one euroOver Labor Day weekend we saw an unfortunate breakdown in Europe’s approach, strategy, and near-term ability to avoid a financial crisis. In the Mecklenburg Western Pomerian state (along the coast of the Baltic Sea), Germans voted against the Christian Democratic Union which is a repudiation of Angela Merkel’s support and commitment to the Eurozone. I’ll start out by saying that an all-out breakup of the Euro would be disastrous for the global economy and for financial markets. At a minimum, the world would go back into recession with a dire scenario being a redux of the financial crisis. If this were to happen there would be a rush to get to the sidelines quickly and heavy selling in all types of risk assets.

As a result of the very poor consequences, I believe the odds of a breakdown in the Euro are low. Germany stands to lose much more than countries like Greece and Portugal which are already in an environment of economic depression. If a breakdown is to occur, I believe it will happen very fast. There will either need to be total and overwhelming commitment to the Euro this month or I believe there will be a country that secedes.

The history of the Euro as a currency block and monetary union were flawed from the outset. The union itself was presented as a mechanism to eliminate exchange rate uncertainties, reduce the cost of tourism through Europe, and foster political cohesion which would enhance geo-political clout. The consequence of aligning monetary policy throughout the Eurozone wasn’t focused on or presented as a major risk. With 17 disparate economies in the Euro-17 (the countries which have adopted the Euro), it never made sense to rely on centralized monetary policy from the ECB. The result was that Germany has had the benefit of a much lower exchange rate than if they continued under a Deutsche Mark regime. German exports have of course been dramatically boosted as Germany is an export geared economy which benefited from an artificially low exchange rate relative to domestic fiscal policies and export strength. The rest of Europe, (especially Greece, Ireland, Portugal, Italy, and Spain) had to deal with a stronger currency than they would have otherwise had if legacy exchange rates remained, yet they had the benefit of dramatically lower borrowing costs. To offset the depressing effect of a stronger exchange rate, these nations borrowed and borrowed aggressively to stimulate the domestic economy and create jobs. So there is no one nation to blame in this flawed construct. All nations benefited in unique ways, and there were drawbacks for all as well.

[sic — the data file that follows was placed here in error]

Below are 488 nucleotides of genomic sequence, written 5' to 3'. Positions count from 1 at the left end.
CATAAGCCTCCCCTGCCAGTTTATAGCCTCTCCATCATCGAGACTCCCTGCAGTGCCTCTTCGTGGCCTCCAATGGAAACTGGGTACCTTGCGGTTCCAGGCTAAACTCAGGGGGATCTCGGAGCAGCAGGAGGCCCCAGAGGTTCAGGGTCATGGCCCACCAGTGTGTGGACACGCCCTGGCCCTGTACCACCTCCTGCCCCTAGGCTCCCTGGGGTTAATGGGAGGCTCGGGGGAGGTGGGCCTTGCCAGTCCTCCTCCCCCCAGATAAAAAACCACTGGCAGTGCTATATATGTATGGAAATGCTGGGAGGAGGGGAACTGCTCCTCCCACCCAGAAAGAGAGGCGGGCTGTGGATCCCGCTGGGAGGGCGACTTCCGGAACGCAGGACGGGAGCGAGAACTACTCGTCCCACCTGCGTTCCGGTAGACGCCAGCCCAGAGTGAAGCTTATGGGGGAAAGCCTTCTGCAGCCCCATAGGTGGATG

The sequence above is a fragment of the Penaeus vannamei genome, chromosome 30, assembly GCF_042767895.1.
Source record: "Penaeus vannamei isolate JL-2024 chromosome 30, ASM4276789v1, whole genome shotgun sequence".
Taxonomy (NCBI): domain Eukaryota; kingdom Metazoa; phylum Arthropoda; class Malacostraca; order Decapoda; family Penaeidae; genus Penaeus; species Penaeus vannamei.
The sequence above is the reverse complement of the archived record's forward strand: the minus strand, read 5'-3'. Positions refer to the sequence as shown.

An unwind scenario would be brutal for a number of reasons. There is no legal framework for a country to exit the Euro, nor is there a framework to kick someone out. Any breakdown in the union would escalate geo-political tensions through Europe, would lead to sovereign defaults, wild and unpredictable exchange rate movements, the European banking system would collapse, trade wars would ensue, and trade throughout Europe would grind to a halt which would lead to a Eurozone depression. Even if the break-up were led by Germany, there would be a severe depression in Germany because the Deutsche Mark would soar in value while at the same time the rest of Europe would cut Germany off from trade through retaliatory tariffs. Unemployment in Germany would soar and there would be violence and civil unrest. The economic and political costs to a breakup of the Euro are tremendous for all involved which leads to the logical conclusion that it should not happen. The costs of bailing out peripheral Europe are a fraction of the costs and allow the situation to be worked out slowly. But in order for this to transpire, Europe needs to show resolve and commitment to maintaining the Euro and a union. The markets will press the hand of Europe very quickly this month. There will be no time for a slow workout. Europe needs to decide if it remains committed to the Eurozone as a currency, monetary, and political union. If wavering continues, the markets will force decisions very quickly – I believe the issue will be resolved this month, either through a solution or a complete escalation to financial crisis.

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